Urgent: Appeal Campaign Title here about 10 words here

Aug 17th, 2015

Unilever meeting – update

By Laura Townshend

On Friday, David and Laura from the 38 Degrees staff team met senior bosses at Unilever’s global HQ in London, to discuss the deadly mercury spill at their factory in India.

The only reason Unilever asked for a meeting was because of the efforts of thousands of 38 Degrees members. The Unilever bosses were handed the petition signatures and thousands of messages from concerned customers – and they didn’t try to hide the pressure this was putting on their business.

They admitted that 38 Degrees members’ Facebook, Twitter, email and phone messages had been impossible for them to ignore.


Unilever asked us to pass this message on to 38 Degrees members: “We’re grateful for the effort people have taken in submitting their concerns, and we share their desire to reach a just settlement as soon as possible.”

Unilever accepted there was a mercury problem at the factory. They accepted that it’s taken too long to sort it all out.

They disputed some of our facts – you can read their full response on their website here. Campaigners in India don’t agree with everything Unilever has said, so you can read what they say here. But in the meeting, Unilever accepted the need to “reach a just settlement as soon as possible”.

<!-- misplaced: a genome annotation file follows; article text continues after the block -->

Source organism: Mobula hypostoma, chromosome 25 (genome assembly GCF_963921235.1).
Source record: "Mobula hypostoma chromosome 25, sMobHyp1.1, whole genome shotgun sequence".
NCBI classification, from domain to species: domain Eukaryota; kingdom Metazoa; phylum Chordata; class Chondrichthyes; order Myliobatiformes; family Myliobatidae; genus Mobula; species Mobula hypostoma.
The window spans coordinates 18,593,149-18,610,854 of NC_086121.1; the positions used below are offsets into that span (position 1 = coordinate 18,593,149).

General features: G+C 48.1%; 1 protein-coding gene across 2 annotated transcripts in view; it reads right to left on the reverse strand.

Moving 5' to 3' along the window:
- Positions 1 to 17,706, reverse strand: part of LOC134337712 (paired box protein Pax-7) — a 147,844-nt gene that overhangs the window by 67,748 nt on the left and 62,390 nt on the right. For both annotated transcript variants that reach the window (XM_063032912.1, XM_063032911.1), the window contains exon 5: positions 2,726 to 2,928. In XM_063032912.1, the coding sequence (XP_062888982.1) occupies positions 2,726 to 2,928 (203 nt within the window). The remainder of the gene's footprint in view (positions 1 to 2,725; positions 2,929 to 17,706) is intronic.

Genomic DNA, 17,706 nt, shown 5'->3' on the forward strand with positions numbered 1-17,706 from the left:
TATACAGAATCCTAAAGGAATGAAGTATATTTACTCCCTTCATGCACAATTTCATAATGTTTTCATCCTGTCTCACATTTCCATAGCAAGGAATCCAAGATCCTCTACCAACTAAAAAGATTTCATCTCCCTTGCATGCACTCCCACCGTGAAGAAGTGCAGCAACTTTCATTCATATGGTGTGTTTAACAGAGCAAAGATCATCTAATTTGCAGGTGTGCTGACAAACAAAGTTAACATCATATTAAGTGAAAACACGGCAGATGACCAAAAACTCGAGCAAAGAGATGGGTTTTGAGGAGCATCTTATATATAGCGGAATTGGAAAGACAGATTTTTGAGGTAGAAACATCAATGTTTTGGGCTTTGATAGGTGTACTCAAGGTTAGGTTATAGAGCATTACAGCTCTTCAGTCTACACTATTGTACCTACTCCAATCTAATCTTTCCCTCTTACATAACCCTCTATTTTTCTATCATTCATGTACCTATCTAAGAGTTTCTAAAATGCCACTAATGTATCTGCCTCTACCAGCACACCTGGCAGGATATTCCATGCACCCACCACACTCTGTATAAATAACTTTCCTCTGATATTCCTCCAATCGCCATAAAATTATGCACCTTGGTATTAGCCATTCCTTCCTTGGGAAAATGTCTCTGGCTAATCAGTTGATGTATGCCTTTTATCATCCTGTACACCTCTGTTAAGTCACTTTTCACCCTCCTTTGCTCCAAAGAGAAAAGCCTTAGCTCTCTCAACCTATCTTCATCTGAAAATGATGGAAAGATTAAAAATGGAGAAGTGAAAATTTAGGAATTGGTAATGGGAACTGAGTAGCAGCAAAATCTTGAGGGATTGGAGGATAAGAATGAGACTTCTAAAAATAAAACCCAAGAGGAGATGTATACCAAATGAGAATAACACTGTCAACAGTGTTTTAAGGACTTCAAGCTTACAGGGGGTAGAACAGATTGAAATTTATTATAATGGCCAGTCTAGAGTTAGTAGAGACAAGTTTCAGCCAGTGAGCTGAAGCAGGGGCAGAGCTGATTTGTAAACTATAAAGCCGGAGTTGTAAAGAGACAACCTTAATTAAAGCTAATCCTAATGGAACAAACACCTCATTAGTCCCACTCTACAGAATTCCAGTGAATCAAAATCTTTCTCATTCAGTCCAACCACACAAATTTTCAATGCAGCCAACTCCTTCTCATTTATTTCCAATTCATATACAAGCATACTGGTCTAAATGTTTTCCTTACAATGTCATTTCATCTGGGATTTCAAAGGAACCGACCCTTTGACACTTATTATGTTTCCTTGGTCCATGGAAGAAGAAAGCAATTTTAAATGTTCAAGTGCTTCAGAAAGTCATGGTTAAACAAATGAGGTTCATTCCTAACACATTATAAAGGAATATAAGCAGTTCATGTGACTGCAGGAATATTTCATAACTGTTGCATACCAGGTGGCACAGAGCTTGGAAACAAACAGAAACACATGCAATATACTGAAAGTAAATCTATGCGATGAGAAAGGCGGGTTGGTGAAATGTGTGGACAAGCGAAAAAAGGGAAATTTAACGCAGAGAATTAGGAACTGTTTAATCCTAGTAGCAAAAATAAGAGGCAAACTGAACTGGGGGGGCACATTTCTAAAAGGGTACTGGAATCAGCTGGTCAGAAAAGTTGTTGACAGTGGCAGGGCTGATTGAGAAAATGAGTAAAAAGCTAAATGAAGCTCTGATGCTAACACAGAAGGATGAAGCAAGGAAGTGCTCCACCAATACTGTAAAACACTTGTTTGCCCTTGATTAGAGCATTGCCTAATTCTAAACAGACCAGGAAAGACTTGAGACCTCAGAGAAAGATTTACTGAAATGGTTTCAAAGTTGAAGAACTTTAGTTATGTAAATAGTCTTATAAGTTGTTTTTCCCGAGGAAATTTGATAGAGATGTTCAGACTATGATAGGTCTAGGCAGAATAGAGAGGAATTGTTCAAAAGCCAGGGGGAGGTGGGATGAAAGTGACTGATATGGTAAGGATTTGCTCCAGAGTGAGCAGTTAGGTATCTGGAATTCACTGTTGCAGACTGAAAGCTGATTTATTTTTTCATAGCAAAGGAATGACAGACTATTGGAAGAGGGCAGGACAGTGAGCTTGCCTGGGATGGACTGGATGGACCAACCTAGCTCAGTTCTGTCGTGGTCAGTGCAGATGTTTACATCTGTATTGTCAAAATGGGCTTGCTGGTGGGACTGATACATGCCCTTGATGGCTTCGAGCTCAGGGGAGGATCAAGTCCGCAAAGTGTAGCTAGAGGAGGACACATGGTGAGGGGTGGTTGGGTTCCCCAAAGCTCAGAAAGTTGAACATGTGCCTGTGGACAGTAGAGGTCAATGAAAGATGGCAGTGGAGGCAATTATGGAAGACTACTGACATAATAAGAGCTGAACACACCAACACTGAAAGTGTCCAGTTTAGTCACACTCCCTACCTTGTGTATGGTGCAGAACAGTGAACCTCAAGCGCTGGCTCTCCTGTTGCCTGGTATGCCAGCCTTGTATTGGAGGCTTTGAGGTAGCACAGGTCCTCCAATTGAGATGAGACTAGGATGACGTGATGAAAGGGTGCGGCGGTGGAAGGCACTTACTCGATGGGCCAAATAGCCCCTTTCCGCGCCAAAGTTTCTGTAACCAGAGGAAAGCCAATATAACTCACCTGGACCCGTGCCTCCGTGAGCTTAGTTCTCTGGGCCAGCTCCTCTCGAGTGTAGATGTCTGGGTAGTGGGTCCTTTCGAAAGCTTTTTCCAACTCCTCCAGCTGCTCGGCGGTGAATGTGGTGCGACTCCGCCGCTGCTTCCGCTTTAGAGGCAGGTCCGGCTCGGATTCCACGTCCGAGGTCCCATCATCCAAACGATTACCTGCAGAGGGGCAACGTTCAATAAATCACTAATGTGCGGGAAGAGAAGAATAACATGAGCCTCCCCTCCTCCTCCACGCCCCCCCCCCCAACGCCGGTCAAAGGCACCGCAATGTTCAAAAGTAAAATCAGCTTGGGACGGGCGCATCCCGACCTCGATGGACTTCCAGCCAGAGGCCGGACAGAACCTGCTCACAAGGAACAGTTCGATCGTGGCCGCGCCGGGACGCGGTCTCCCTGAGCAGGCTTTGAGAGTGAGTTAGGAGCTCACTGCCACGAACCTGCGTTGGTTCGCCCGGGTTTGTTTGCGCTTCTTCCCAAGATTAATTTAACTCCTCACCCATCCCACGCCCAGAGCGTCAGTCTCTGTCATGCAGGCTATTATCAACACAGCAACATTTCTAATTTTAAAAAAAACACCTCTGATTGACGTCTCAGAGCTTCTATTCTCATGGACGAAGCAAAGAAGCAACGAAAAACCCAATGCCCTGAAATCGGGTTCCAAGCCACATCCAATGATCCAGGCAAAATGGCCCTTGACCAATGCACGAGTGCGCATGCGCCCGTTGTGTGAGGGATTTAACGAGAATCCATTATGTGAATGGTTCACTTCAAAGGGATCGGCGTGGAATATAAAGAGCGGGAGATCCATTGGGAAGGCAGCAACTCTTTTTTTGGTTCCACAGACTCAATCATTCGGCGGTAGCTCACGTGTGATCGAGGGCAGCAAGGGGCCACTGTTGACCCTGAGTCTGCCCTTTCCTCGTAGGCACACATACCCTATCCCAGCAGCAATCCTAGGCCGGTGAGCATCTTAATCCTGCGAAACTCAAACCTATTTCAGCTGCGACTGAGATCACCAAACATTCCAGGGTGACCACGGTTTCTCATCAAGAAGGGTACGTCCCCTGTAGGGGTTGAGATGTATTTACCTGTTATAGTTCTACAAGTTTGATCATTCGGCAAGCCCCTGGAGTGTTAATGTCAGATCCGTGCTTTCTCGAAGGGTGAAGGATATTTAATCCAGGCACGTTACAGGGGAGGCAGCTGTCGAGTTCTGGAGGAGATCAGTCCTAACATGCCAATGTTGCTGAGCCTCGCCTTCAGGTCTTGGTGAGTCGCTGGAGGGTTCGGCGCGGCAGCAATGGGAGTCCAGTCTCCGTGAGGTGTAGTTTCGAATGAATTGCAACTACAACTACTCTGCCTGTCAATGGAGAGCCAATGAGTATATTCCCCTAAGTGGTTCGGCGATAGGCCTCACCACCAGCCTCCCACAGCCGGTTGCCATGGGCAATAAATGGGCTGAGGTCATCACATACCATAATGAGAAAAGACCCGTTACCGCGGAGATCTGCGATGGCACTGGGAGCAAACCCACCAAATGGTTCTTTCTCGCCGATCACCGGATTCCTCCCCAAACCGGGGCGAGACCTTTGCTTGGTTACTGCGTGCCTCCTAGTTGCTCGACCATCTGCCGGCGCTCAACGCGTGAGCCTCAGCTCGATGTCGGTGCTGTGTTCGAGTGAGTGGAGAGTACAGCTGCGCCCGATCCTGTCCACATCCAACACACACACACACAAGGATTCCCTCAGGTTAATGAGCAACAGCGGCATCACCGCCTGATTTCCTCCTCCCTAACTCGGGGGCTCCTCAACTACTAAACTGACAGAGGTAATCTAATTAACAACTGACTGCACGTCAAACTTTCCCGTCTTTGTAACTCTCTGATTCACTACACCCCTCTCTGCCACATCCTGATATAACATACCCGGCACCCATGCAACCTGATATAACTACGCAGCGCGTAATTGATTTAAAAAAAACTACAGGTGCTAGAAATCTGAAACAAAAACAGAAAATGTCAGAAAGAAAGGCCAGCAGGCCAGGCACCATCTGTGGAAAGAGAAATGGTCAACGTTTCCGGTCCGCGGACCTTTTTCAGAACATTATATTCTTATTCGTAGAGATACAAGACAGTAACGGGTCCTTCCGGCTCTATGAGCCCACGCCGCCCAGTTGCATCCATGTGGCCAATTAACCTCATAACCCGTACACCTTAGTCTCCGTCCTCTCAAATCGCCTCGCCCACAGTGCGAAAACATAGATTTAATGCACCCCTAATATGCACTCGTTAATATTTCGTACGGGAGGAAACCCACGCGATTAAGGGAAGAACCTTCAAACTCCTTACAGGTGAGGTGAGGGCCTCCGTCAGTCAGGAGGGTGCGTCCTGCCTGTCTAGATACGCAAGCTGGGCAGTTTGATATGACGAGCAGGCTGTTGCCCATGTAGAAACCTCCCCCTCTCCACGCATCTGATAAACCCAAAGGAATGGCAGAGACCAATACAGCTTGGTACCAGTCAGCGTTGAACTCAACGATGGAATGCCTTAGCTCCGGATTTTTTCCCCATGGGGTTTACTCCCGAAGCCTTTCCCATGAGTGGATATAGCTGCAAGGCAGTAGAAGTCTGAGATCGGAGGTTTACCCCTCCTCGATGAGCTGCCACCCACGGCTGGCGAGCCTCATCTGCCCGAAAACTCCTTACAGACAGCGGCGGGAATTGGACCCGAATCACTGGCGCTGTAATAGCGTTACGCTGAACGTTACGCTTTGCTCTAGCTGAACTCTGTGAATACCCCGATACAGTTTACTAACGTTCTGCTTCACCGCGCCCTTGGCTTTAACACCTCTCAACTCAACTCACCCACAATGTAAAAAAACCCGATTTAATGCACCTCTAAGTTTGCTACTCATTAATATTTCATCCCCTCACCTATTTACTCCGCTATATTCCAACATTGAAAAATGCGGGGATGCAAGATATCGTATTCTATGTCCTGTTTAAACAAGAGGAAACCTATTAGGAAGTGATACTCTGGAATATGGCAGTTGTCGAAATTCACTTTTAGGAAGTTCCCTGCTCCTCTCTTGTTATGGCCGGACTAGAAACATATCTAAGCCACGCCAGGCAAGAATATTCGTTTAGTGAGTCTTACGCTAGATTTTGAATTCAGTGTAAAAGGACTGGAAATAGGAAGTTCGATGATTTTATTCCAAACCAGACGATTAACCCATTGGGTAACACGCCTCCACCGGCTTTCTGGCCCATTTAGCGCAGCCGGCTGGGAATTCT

Unilever make some of Britain’s best-known brands: Hellman’s Mayonnaise, Marmite, PG Tips. As 38 Degrees members based in the UK – many of us Unilever customers – we have used our uniquely strong position to push them to behave properly in other parts of the world.

This meeting was never going to be the end of the campaign – that requires Unilever to reach a fair agreement with those in India affected by the mercury spill. But after meeting Unilever, it’s clear that our campaigning is helping.

We can’t relax or take anything for granted until a fair deal is reached. But we can definitely feel confident that our actions are helping push things in the right direction.

We’re working in solidarity with campaigners in India, and with those directly affected by the toxic mercury spill. We’re using our power as shoppers and as citizens to tell this very British company to treat people who worked in its factories properly.

By all working together, as shoppers, employees, and campaigners, we’re starting to shift Unilever.


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